But because the Rev. Wright had said some things criticizing America, especially in the wake of the 9/11/01 attack, and since he brought Obama into the Christian faith through his ministry, married Obama and his wife and baptized Obama's two daughters, ABC felt justfied in proclaiming Obama guilty by association with Wright, as if Wright's critical comments on America were to be attributed also to Obama unless he expressly repudiated them. The stage was set, then, for Obama to have to confront this bogeyman head on, which he did yesterday in his Philadelphia speech.
Analyzing the Speech
In a nutshell, Obama did three things in the speech. (1) He began by wrapping himself in the American flag and in a Constitution that evolves or fills out its meaning in order to meet the exigencies of the day. In so reading the US Constitution, he sides with more liberal judicial folk who are interested in interpreting the text in the light of "evolving standards of decency" of the American republic. (2) He distanced himself from his spiritual mentor, the Rev. Wright, by continually referring to Wright's statements either as inflammatory or as emerging from the cauldron of last generation's civil rights leaders. The point is not an insignificant one. Obama was trying to differentiate what you might call two generations of civil rights leaders: those who were with the Rev. Martin Luther King and others in the 1960s, who fought with marches, and angry rhetoric, the racial inequities that were all around them; and those of a younger generation who are more interested in building coalitions, hope, unity and a racially-inclusive society for all. (3) He wanted to swallow up all of the racial problems that exist under the larger banner of unity and hope, even as he recognized that persistent problems exist in the African-American and other cultures.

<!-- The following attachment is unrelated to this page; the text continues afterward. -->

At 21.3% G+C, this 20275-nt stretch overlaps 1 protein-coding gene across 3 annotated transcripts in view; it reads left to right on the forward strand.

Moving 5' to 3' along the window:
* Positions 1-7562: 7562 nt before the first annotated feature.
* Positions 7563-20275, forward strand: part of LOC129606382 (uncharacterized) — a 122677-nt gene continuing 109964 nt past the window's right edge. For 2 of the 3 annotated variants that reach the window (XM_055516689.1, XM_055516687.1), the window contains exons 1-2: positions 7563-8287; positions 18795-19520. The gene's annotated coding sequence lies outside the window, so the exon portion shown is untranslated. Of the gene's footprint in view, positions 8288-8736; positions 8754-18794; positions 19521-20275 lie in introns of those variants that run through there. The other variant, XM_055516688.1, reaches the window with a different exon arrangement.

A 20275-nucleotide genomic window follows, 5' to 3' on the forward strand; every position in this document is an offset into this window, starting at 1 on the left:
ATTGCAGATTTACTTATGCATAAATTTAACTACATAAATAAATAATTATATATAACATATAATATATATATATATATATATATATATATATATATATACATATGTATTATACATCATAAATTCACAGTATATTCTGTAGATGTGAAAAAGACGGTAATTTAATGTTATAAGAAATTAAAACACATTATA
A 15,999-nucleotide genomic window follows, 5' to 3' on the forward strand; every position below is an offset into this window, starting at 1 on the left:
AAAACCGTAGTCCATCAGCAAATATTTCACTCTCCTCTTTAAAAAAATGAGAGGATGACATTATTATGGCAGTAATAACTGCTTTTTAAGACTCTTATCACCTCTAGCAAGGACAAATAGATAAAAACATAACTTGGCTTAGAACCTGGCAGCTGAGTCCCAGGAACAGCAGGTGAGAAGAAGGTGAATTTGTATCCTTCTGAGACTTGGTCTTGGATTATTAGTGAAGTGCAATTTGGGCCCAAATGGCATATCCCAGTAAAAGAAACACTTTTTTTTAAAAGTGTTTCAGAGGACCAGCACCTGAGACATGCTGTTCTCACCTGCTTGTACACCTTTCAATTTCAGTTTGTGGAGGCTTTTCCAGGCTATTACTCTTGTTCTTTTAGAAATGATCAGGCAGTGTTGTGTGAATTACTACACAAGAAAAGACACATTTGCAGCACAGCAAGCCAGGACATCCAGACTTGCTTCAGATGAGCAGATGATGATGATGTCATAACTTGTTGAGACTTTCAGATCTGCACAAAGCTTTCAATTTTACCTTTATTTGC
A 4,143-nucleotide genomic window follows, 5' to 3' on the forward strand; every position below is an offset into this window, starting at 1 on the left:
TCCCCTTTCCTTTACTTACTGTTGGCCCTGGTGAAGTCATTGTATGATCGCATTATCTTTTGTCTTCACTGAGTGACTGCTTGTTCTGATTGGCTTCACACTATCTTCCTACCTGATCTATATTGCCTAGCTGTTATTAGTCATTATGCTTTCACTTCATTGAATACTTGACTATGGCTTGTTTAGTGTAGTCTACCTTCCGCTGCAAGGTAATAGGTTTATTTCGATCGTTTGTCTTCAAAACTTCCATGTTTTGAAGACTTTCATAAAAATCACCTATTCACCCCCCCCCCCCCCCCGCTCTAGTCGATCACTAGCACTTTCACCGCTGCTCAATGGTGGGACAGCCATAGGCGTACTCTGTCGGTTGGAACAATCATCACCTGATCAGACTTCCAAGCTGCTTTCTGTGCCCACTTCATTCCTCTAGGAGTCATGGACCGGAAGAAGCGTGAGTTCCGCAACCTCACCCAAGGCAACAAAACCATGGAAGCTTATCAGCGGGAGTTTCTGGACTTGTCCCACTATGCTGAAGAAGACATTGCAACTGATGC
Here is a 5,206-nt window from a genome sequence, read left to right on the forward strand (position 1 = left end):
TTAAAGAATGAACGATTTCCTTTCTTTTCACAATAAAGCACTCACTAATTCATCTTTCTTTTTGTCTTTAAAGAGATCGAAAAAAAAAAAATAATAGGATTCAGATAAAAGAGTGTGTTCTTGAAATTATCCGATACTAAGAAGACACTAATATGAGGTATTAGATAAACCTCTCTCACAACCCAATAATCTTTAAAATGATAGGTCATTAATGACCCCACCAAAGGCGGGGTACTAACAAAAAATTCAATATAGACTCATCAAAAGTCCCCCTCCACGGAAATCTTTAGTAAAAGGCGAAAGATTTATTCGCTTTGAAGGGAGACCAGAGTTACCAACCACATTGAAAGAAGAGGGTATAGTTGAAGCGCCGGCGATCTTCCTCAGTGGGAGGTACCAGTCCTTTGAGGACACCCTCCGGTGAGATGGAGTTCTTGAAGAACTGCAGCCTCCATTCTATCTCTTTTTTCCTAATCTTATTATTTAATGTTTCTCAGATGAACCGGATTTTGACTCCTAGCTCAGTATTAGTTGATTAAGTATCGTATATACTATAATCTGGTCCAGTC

The two most illuminating paragraphs of this speech, in my judgment, are when he tried to show that African-Americans as well as other Americans feel considerable anger about the way things are in America. First, he mentions the African-American rage:
"The fact that so many people are surprised to hear that anger in some of Reverend Wright's sermons simply reminds us of the old truism that the most segregated hour in American life occurs on Sunday morning. That anger is not always productive; indeed, all too often it distracts attention from solving real problems; it keeps us from squarely facing our own complicity in our condition, and prevents the African-American community from forging the alliances it needs to bring about real change. But the anger is real; it is powerful; and to simply wish it away, to condemn it without understanding its roots, only serves to widen the chasm of misunderstanding that exists between the races."
But then, before you can believe that Obama is trying to get "special treatment" for Black Americans, he quickly continues with these words: